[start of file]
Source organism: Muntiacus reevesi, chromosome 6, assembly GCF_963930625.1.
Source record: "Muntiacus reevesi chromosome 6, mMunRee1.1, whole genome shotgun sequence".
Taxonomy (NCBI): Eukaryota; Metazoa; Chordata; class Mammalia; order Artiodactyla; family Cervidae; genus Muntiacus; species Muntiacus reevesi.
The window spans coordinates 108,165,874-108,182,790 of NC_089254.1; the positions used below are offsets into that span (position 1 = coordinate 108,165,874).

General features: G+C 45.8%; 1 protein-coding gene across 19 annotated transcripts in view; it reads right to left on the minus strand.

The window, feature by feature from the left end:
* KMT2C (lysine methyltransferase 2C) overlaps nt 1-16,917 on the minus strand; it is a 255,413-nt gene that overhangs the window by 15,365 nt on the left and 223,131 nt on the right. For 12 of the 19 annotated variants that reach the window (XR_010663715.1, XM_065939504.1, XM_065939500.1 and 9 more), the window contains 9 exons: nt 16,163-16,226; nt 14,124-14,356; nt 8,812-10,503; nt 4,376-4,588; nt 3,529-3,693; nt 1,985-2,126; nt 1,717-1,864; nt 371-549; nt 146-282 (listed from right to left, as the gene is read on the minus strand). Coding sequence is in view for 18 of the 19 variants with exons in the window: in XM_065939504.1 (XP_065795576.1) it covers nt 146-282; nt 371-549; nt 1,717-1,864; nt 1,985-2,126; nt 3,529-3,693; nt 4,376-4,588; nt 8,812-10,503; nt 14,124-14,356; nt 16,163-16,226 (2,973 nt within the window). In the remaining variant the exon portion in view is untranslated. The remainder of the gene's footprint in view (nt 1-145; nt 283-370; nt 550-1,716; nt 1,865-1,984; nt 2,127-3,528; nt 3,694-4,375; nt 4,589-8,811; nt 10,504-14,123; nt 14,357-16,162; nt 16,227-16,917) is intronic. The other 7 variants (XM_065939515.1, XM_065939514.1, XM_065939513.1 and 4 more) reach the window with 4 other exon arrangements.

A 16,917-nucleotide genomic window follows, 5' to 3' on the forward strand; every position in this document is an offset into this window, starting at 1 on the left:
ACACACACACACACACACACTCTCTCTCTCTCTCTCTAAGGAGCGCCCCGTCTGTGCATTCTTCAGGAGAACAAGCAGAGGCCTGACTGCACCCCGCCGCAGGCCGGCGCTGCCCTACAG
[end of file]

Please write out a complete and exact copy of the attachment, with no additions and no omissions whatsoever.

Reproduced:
Source organism: Muntiacus reevesi, chromosome 6, assembly GCF_963930625.1.
Source record: "Muntiacus reevesi chromosome 6, mMunRee1.1, whole genome shotgun sequence".
Taxonomy (NCBI): Eukaryota; Metazoa; Chordata; class Mammalia; order Artiodactyla; family Cervidae; genus Muntiacus; species Muntiacus reevesi.
The window spans coordinates 108,165,874-108,182,790 of NC_089254.1; the positions used below are offsets into that span (position 1 = coordinate 108,165,874).

General features: G+C 45.8%; 1 protein-coding gene across 19 annotated transcripts in view; it reads right to left on the minus strand.

The window, feature by feature from the left end:
* KMT2C (lysine methyltransferase 2C) overlaps nt 1-16,917 on the minus strand; it is a 255,413-nt gene that overhangs the window by 15,365 nt on the left and 223,131 nt on the right. For 12 of the 19 annotated variants that reach the window (XR_010663715.1, XM_065939504.1, XM_065939500.1 and 9 more), the window contains 9 exons: nt 16,163-16,226; nt 14,124-14,356; nt 8,812-10,503; nt 4,376-4,588; nt 3,529-3,693; nt 1,985-2,126; nt 1,717-1,864; nt 371-549; nt 146-282 (listed from right to left, as the gene is read on the minus strand). Coding sequence is in view for 18 of the 19 variants with exons in the window: in XM_065939504.1 (XP_065795576.1) it covers nt 146-282; nt 371-549; nt 1,717-1,864; nt 1,985-2,126; nt 3,529-3,693; nt 4,376-4,588; nt 8,812-10,503; nt 14,124-14,356; nt 16,163-16,226 (2,973 nt within the window). In the remaining variant the exon portion in view is untranslated. The remainder of the gene's footprint in view (nt 1-145; nt 283-370; nt 550-1,716; nt 1,865-1,984; nt 2,127-3,528; nt 3,694-4,375; nt 4,589-8,811; nt 10,504-14,123; nt 14,357-16,162; nt 16,227-16,917) is intronic. The other 7 variants (XM_065939515.1, XM_065939514.1, XM_065939513.1 and 4 more) reach the window with 4 other exon arrangements.

A 16,917-nucleotide genomic window follows, 5' to 3' on the forward strand; every position in this document is an offset into this window, starting at 1 on the left:
ACACACACACACACACACACTCTCTCTCTCTCTCTCTAAGGAGCGCCCCGTCTGTGCATTCTTCAGGAGAACAAGCAGAGGCCTGACTGCACCCCGCCGCAGGCCGGCGCTGCCCTACAG